Lake Marion Artisans is more than just a museum

by | May 4, 2018 8:32 am

Last Updated: May 4, 2018 at 11:02 am


Lake Marion Artisans run a small museum on Main Street in Summerton, which shows and sells local artwork including paintings, sketches, jewelry and crafts. The items for sale are not consignments, however. All proceeds from sales go directly to the artists. Any monies the museum needs are garnered through donations and fundraising events, like the recent Summerton Super Saturday event. A small donation box also hangs on the wall in the Museum.

They are creating a site on SmugMug, which allows artists to upload pictures of their sketches and paintings. These pictures can then be printed on mugs, T-shirts and prints. Lake Marion Artisans President Peter Groen has been ordering samples, so museum patrons can see the finished products.

Recently they added a TV and video area, which allows them to show brief educational videos prior to monthly meetings and as part of scheduled classes. The first class, taught by Vice President and Education and Training Chairperson Marlise Guillerault, will be on drawing, and will be held at 10 a.m. every Monday, starting on May 7. The cost for the initial class is $25, which will cover supplies for the class. Subsequent class dates in the course will cost $5 per Monday.

The group has begun planning field trips for members and recently traveled to Seagrove, North Carolina, for the kiln opening. Hundreds of potteries are in the area. “On this particular day, they open their kilns and you see some of the new stuff they’re doing,” said Guillerault. Future trips are still in the planning stages.

Outreach and Publicity Officer Nancy Foster feels the biggest challenge has been letting the community know what they have to offer. “Nobody knew who we were. Nobody knew what we were. It’s been a struggle to get that out,” said Foster.

But don’t let their artistic nature fool you. Aside from the museum operations, Lake Marion Artisans have deeply involved themselves in improving the community. “I’m kind of devoted to helping Summerton, because there are people here who do want to do something. They want to improve the community, and it needs it, so I put a lot of time and effort into Summerton,” said Lake Marion Artisans Treasurer Mary Wilson.

The Artisans provide free wi-fi to much of Main Street and are looking to expand their coverage. They’ve also assisted many of the local organizations with creation of online presences, including the Town of Summerton, the Pink Dogwood Garden Club and the Summerton News blog.

Earlier this year, the museum hosted the quilting group from the Summerton Senior Center, and in February, they honored Black History Month, which highlighted the artwork of Mr. Blackwell’s art class from Scott’s Branch High School. This summer, Lake Marion Artisans will offer a $1,000 scholarship and a 10-week summer internship at the gallery to one of the students, who will have the opportunity to learn about art and gallery management.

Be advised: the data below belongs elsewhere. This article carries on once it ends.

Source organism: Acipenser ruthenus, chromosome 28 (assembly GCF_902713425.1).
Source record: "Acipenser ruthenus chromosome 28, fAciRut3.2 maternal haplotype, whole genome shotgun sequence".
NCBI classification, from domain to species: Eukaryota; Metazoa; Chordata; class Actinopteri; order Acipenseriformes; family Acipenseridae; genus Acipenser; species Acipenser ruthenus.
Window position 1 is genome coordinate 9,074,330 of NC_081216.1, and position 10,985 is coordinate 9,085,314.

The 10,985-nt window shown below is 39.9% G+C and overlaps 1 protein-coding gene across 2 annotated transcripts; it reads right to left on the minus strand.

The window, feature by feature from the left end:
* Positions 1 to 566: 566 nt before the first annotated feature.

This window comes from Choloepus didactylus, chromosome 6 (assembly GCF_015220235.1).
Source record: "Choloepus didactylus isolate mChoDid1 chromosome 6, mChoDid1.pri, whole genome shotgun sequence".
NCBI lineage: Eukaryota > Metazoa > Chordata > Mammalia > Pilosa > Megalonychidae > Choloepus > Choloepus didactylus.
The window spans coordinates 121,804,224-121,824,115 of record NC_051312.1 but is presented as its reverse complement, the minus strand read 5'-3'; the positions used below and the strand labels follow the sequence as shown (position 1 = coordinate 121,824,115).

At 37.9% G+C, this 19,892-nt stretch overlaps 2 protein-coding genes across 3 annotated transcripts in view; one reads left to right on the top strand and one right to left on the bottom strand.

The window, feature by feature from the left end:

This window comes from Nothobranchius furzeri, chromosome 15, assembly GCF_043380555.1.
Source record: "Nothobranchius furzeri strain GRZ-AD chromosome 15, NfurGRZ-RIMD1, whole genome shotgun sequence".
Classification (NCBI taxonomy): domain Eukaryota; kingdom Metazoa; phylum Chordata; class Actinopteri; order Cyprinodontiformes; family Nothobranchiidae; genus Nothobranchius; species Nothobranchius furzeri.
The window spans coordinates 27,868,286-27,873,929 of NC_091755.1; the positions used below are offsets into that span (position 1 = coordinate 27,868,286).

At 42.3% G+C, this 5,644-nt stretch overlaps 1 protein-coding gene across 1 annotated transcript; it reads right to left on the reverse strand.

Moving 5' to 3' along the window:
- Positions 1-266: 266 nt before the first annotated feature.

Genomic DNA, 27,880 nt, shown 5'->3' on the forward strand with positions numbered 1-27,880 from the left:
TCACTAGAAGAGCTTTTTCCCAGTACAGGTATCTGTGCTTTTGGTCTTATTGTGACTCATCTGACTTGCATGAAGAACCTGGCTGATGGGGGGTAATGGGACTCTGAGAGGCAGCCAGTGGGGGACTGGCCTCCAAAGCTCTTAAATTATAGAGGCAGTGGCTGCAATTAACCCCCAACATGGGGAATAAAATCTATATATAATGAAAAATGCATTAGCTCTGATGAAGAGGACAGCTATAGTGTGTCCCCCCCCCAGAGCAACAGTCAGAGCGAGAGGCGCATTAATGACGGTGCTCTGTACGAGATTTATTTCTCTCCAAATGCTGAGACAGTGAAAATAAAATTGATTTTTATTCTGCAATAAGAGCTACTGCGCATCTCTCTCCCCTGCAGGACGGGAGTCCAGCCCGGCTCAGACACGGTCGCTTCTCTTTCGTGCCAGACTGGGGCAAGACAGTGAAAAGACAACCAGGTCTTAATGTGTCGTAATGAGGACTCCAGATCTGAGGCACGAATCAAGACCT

Lake Marion Artisans help present the annual Health Fair in Summerton. This year’s fair will be in October and is open to anyone who wishes to attend. CVS will be present, giving free flu shots to those aged 65 and up who have Medicare. Other adults will receive the injections at a discounted rate.

“One of the things that makes me feel so good about this town is how much support we’ve gotten for anything we’ve tried to do,” said Foster.

An ongoing project has been to create a new Summerton Library. When the high school moved into its new building, the library moved with it, leaving Summerton residents to drive to Manning for a library. The Lake Marion Artisans began to slowly fill in the gap, lining the walls of the museum project room with books free to those who wish to read them.

“Every time we’re open, we have people come in and get books,” said Foster. However, they seem to have more books returned than borrowed, and they have quickly outgrown their project room. As they continue to receive donated books, this leaves many books in boxes until a larger facility can be arranged. Currently they are working toward putting the library into the Clarendon 1 Community Resource Center, which will have expanded room as well as more open hours for residents to access the books.

Through each project, Lake Marion Artisans remain committed to growing the community. “Coming down here, it was very clear,” said Groen. “Okay, God brought me here for a purpose, and it wasn’t just to sit on the lake and enjoy it.”

To join or to learn about upcoming classes and trips, please visit their website at

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